In FIG. 9 in a bottom view a closure is indicated generally at 70 includes top wall means 72, spaced stop means 74 for cooperating with and engaging detent means on a neck portion, and side wall means 76 depending from the top wall means for carrying or supporting the stop means 74. Spaces or gaps 78 separate the stop means 78.
In FIG. 10 in a plan view a container is indicated generally at 80 and includes a neck portion 82 having a V-shaped groove detent 84 formed in the neck portion 82 around the external surface thereof below the top edge 86, which defines the opening in the neck portion.
A hermetic sealing structure 90 is shown in plan view in FIG. 11, and is designed to fit against the top wall 72 of the closure 70. Pull tab means 92 eases the removal of the sealing structure from the opening of the container.
Referring now to FIG. 12 there is shown sectional views of the closure 70 and container 80 taken along lines XII--XII, positioned as they would appear just before the closure is applied to the container. As can be seen, one or more V-shaped stop means 74 in a stacked relationship on the side wall 76 are adapted to engage corresponding detent grooves 84 formed on the neck portion. The position of the engaging means can be reversed. That is, the stop means may be formed on the neck portion and the detent means may be formed in the interior surface of the side wall of the closure.
Such a closure is preferably formed from a synthetic plastic or other material which enables deformation of the closure side walls outwardly to permit the stop means to slide over and down the neck portion to engage the detent grooves. The spring action of such side wall material then urges the stop means into the detent grooves. Since the upper edges of both the groove and the stop means is angled, the spring action urging the stop means inwardly also tends to pull the closure downwardly so that the liner or hermetic sealing structure 90 is urged against the top edge 86 of the neck portion.
The spaces or gaps 78 thus define open channels between the neck portion/closure engaging means to perform the functions disclosed hereinbefore. In this particular embodiment the open channels also are advantageous in permitting use of a hermetic sealing structure without interference from entrapped moisture.
There has thus been disclosed a unique package, and method for making same, which is less expensive from both a materials and production standpoint and which provides additional design freedom.
The form of the invention herein shown and described is to be taken as illustrative only, and changes in the shape, size and arrangement of the parts, or in the steps of the method, may be made without departing from the spirit and scope of the invention.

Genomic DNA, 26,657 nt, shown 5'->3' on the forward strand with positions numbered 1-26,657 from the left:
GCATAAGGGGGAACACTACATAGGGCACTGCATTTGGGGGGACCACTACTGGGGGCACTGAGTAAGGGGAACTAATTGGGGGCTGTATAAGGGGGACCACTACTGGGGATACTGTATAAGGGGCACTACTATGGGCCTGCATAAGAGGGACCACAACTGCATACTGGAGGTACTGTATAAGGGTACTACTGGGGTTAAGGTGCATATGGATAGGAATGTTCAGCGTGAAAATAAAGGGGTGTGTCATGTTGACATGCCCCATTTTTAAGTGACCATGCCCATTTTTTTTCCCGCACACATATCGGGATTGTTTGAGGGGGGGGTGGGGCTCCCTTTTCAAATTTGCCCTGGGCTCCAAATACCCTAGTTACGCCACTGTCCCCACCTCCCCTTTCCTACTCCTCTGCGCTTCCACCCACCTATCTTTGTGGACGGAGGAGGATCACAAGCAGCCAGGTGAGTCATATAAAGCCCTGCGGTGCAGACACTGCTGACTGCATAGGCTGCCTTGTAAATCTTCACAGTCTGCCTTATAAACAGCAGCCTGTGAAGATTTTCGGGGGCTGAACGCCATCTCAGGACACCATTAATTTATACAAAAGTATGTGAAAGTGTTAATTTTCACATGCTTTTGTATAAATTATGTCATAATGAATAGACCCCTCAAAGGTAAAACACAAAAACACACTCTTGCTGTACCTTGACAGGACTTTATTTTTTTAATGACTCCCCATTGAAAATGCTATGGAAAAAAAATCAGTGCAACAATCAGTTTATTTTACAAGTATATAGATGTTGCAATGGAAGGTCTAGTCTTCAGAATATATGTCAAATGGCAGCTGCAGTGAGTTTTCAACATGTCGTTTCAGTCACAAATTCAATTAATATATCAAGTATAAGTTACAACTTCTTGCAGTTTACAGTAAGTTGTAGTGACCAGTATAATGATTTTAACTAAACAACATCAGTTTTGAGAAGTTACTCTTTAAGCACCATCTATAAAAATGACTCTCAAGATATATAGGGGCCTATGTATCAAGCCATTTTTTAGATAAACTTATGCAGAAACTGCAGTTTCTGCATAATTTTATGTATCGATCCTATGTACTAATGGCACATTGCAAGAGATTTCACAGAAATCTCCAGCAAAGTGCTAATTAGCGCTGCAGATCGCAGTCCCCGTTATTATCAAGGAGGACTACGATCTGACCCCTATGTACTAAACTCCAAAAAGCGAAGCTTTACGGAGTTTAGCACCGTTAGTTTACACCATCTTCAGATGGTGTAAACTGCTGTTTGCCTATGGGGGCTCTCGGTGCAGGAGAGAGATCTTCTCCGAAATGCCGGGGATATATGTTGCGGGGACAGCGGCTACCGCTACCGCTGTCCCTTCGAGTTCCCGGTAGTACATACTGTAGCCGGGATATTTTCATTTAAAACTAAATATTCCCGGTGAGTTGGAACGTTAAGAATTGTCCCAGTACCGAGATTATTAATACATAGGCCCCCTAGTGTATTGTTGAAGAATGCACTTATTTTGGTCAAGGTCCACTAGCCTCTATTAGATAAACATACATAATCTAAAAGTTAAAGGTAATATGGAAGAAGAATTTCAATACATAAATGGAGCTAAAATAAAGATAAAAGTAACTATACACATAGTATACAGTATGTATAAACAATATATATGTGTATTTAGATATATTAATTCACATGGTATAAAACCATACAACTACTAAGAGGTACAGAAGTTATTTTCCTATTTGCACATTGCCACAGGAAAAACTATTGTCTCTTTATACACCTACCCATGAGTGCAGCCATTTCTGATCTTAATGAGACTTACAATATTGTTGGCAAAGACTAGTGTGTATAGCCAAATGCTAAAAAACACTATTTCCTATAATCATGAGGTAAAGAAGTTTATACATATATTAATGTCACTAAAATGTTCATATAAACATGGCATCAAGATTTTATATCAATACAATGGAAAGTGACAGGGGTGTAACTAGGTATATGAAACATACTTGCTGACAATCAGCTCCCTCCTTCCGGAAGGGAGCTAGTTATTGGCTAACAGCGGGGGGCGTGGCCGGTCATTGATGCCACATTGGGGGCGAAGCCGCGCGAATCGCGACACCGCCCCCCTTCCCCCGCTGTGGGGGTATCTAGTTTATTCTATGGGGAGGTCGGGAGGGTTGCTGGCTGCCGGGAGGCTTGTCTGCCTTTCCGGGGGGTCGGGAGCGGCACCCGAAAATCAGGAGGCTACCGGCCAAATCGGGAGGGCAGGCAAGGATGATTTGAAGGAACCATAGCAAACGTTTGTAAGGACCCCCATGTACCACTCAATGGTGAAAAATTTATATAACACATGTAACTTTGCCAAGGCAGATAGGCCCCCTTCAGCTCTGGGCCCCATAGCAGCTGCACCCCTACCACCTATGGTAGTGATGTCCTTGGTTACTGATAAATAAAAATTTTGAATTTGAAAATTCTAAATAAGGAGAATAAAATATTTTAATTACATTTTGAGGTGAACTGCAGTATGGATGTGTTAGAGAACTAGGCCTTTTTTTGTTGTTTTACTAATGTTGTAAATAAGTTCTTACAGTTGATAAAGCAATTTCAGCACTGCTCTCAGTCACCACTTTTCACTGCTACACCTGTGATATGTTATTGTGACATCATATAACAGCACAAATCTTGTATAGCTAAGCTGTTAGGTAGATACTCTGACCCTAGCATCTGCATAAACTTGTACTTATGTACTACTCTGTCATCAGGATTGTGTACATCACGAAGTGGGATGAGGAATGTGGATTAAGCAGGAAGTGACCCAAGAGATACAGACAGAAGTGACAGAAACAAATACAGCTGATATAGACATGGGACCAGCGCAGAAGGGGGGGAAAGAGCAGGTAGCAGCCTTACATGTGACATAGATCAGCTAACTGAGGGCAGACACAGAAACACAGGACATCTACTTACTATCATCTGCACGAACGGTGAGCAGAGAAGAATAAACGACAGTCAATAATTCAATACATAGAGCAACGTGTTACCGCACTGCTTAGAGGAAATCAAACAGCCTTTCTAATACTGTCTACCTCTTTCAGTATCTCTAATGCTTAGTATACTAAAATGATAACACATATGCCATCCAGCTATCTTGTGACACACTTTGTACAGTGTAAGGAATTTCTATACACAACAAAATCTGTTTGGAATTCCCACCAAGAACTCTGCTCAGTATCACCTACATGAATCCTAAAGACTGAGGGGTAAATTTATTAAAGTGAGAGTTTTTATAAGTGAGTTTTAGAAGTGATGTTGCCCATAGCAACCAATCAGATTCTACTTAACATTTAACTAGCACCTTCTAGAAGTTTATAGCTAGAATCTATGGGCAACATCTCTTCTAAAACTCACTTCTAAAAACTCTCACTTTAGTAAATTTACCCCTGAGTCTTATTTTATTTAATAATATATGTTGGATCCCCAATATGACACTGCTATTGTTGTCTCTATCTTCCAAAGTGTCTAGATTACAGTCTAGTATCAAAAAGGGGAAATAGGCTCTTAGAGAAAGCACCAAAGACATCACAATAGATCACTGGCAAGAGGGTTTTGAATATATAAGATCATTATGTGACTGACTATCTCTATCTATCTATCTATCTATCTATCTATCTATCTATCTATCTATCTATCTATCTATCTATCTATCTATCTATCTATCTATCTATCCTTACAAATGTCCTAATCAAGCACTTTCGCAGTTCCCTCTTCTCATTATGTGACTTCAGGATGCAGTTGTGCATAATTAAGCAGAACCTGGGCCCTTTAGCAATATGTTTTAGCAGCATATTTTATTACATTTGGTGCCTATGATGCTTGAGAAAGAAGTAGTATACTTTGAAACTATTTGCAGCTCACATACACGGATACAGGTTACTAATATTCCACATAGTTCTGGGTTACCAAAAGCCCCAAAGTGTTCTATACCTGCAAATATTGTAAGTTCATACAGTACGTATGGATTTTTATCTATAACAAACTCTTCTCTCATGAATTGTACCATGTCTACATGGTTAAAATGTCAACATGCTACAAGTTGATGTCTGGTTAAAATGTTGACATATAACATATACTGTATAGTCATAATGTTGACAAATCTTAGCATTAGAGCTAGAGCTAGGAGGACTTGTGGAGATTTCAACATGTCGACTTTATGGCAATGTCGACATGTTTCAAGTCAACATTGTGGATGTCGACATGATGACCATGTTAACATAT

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|DE102013007664A1 *||May 6, 2013||Nov 6, 2014||Helmut Obieglo||Schnellverschluß für Getränkeflaschen|
|EP0446991A1 *||Mar 7, 1991||Sep 18, 1991||Unilever N.V.||Device for closing containers and pouring liquids from them|
|EP2322447A1 *||Aug 26, 2010||May 18, 2011||GFV Verschlusstechnik GmbH & Co. KG||Attachment for a container and container|
|EP2687450A1 *||Jul 16, 2012||Jan 22, 2014||Obrist Closures Switzerland GmbH||Container finish and combination of a container finish and a closure cap|
|WO1991003404A1 *||Aug 17, 1990||Mar 21, 1991||Anchor Hocking Corporation||Container closure with internal channels for washing an interthread space|
|WO2014012904A3 *||Jul 15, 2013||May 30, 2014||Obrist Closures Switzerland Gmbh||Container finish and combination of a container finish and a closure cap|
|WO2017055574A1||Sep 30, 2016||Apr 6, 2017||Wsm Bvba||Thread support member for closures|
|U.S. Classification||220/288, 600/586, 220/296, 215/329|
|Oct 14, 1986||AS||Assignment|
Owner name: OWENS-ILLINOIS, INC., A CORP. OHIO
Free format text: ASSIGNMENT OF ASSIGNORS INTEREST.;ASSIGNOR:KENNEDY, LEO J.;REEL/FRAME:004613/0918
Effective date: 19860317
|Jul 14, 1987||AS||Assignment|
Owner name: OWENS-ILLINOIS CLOSURE INC., ONE SEAGATE, TOLEDO,
Free format text: ASSIGNMENT OF ASSIGNORS INTEREST.;ASSIGNOR:OWENS-ILLINOIS, INC.;REEL/FRAME:004747/0271
Effective date: 19870323
Owner name: OWENS-ILLINOIS CLOSURE INC., OHIO
Free format text: ASSIGNMENT OF ASSIGNORS INTEREST;ASSIGNOR:OWENS-ILLINOIS, INC.;REEL/FRAME:004747/0271
Effective date: 19870323
|Jul 20, 1990||FPAY||Fee payment|
Year of fee payment: 4
|Jul 28, 1994||FPAY||Fee payment|
Year of fee payment: 8
|Jul 30, 1998||FPAY||Fee payment|
Year of fee payment: 12